Dee Fowler, left, and Manda Fahy during their wedding at Saturday's Queerlesque show in Yellowknife. Photo: Samantha Stuart
A surprise wedding at the end of this year’s Queerlesque show stunned the audience and even members of the cast.
Dee Fowler and Manda Fahy were married in a ceremony kept secret from all but a handful of the annual cabaret show’s production team.
Dee, who co-produced this year’s show, told Cabin Radio: “We had the cast doing curtain call, which buys us about three minutes. In that time I snuck out the back door, got mostly naked in the middle of the parking lot, slipped on a wedding dress, then we ran around to the other side of the building to enter from the front.
“Everybody got up on their feet, there was lots of crying. Every time I tried to gather myself and stop crying, I would look at one of the cast members behind me who was bawling.
“Someone in the cast had the foresight to grab handfuls of glitter to throw on us when we kissed, which was completely unscripted.”
The idea began as a joke between Dee and a friend. When a plan to elope on vacation in Hawaii didn’t pan out – “it didn’t feel right,” said Dee – the joke gradually became a reality.
“Many of my friends refer to me as the recluse. So when I got a phone call saying, ‘Hey, just bear with me with this idea,’ there were a few expletives,” said Manda.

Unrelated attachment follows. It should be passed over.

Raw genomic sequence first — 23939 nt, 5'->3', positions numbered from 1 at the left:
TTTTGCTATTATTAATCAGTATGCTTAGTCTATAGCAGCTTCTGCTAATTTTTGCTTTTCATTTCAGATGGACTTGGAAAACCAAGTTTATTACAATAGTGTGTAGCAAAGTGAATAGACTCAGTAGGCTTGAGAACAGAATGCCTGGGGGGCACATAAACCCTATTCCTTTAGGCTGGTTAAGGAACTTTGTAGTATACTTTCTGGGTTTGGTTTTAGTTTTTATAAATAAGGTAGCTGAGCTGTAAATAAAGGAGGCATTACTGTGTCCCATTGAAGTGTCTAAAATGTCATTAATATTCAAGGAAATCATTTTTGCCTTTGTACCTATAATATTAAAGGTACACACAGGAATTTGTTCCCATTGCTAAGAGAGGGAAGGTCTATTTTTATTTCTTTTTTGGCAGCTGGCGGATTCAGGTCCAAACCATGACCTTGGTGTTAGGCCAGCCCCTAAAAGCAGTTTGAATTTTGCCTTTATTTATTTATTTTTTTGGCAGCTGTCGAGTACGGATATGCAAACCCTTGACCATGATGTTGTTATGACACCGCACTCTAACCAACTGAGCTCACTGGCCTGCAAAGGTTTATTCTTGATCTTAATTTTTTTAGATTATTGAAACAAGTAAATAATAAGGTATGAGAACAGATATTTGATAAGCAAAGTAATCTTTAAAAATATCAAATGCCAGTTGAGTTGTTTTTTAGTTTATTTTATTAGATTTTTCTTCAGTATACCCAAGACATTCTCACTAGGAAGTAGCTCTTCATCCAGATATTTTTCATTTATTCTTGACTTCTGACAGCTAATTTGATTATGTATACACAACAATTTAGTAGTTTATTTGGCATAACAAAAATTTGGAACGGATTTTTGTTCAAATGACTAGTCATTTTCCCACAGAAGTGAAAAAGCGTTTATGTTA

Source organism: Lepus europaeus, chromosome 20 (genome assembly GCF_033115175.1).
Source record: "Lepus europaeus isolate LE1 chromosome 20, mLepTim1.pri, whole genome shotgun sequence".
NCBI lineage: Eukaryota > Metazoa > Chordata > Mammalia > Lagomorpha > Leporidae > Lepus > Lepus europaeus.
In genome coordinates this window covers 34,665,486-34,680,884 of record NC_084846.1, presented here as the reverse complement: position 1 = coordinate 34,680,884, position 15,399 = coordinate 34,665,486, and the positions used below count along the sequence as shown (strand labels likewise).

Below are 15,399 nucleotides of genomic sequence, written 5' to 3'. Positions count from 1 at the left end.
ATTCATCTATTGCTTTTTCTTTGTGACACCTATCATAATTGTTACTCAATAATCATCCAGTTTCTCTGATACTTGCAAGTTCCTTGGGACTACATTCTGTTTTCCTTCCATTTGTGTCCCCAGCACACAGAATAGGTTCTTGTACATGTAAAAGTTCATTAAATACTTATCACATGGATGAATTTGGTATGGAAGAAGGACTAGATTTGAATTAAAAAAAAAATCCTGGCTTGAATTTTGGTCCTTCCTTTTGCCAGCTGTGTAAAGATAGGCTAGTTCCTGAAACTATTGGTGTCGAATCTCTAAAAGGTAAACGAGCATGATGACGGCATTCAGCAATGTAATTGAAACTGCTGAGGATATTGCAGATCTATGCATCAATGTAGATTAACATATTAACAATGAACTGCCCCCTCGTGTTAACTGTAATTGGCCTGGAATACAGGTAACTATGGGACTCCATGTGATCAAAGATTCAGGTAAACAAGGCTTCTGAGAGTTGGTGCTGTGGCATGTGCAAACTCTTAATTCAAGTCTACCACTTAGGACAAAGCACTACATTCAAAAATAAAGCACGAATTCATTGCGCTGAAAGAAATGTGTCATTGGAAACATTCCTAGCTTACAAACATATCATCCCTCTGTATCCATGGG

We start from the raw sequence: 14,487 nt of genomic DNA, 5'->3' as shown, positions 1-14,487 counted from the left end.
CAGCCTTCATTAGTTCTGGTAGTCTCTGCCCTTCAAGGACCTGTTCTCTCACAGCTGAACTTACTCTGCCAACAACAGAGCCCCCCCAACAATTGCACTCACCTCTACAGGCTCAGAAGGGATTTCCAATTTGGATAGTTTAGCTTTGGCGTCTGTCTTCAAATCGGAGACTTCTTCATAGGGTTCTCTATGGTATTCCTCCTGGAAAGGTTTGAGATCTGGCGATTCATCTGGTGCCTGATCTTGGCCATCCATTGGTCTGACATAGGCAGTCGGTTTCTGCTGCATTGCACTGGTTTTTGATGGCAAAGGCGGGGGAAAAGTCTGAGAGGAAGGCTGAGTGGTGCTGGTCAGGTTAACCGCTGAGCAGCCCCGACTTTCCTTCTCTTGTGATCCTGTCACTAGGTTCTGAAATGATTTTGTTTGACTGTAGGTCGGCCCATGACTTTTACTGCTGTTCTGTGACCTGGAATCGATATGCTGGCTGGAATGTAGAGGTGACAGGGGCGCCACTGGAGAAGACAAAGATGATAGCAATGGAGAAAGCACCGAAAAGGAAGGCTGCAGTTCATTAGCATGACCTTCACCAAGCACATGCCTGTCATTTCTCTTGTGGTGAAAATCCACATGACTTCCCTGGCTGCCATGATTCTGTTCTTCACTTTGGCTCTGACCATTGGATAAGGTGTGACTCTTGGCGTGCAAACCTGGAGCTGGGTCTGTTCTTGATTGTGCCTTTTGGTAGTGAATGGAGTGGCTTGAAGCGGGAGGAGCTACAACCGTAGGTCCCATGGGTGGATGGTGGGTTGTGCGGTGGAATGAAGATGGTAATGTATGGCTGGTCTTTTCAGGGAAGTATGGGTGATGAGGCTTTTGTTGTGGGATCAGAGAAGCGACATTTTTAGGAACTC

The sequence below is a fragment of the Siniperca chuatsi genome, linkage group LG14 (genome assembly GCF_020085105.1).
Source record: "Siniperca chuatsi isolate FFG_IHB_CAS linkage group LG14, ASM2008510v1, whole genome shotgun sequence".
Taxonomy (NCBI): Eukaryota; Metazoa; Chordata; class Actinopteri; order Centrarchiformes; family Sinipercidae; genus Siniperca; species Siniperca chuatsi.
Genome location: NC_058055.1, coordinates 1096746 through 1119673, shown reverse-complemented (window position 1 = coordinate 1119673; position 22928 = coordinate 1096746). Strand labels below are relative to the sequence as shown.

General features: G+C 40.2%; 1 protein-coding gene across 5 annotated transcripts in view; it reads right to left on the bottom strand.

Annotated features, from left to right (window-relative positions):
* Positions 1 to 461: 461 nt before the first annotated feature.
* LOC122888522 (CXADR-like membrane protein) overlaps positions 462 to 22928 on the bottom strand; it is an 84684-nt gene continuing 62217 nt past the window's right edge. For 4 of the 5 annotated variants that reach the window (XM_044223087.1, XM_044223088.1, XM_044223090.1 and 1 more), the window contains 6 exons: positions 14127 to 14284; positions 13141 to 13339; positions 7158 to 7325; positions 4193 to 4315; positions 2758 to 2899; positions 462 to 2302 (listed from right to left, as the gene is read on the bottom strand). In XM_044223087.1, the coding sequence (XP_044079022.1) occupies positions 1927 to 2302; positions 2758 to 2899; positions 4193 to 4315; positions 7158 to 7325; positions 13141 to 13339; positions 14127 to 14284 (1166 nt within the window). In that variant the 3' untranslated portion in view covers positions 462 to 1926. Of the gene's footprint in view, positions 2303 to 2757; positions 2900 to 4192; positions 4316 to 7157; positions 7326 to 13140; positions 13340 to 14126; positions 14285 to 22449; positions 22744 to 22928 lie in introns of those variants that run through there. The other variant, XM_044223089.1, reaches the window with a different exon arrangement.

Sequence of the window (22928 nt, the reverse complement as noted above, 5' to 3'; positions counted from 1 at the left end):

“But then, the excitement I heard in Dee’s voice meant it was worth pursuing. The more fantastical it became, the more I was in. By the end, we were sold.”
‘You don’t always have safe spaces’
With Queerlesque’s cast members completely unaware, the couple – who met three years ago – hatched a plan among the show’s producers, director, and stage manager.
The result, at the end of Saturday’s performance, left members of both the audience and cast in tears of joy.
“For us, we have family – not all of them could be here – but we’re also very aware that this is our chosen family,” said Manda.
“To actually have all of these people in this room, most of them not knowing, was really good. To be in a room with everyone who knows you, understands you, loves you… the messages we’re getting now and the ‘I can’t believe you didn’t tell me’s… it makes it all worthwhile.
“I was talking to a woman last night who was about 10 years older than me and she was saying this was her first time, in Yellowknife, going to something like this. She said it was great to be herself, that the days of hiding are far over.”
Dee said: “There’s something about the queer experience. You don’t always have safe spaces and Queerlesque has always been our safe space.
“We can genuinely be who we are, and not worry about people not getting us.”